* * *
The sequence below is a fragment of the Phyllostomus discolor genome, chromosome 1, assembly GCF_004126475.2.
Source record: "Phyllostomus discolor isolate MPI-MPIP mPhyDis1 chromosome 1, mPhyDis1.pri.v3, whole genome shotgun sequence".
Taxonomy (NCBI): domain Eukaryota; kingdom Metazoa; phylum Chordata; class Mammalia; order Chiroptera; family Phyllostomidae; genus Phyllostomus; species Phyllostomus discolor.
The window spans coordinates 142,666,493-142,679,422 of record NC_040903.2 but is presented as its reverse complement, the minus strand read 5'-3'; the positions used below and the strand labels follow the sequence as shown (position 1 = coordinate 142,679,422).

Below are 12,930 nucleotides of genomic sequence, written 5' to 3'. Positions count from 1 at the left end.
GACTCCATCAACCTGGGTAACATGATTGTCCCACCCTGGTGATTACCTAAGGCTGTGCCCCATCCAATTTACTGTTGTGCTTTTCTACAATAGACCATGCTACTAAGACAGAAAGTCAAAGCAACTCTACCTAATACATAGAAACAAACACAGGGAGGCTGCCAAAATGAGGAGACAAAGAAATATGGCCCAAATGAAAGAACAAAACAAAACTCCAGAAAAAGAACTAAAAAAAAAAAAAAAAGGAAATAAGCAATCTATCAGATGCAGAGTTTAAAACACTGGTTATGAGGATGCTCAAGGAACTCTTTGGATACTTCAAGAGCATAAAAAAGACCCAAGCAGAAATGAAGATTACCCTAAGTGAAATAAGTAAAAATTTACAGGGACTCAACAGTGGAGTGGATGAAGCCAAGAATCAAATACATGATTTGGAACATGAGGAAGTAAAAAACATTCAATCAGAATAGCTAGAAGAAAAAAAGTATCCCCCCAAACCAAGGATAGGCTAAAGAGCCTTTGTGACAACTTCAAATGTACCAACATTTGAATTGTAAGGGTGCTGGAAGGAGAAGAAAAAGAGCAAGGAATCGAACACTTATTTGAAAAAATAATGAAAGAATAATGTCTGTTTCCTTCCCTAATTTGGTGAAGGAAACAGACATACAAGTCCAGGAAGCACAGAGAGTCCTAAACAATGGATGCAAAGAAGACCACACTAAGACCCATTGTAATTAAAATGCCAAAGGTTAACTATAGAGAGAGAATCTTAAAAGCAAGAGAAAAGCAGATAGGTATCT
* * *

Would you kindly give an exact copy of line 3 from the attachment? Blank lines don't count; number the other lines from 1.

Taxonomy (NCBI): domain Eukaryota; kingdom Metazoa; phylum Chordata; class Mammalia; order Chiroptera; family Phyllostomidae; genus Phyllostomus; species Phyllostomus discolor.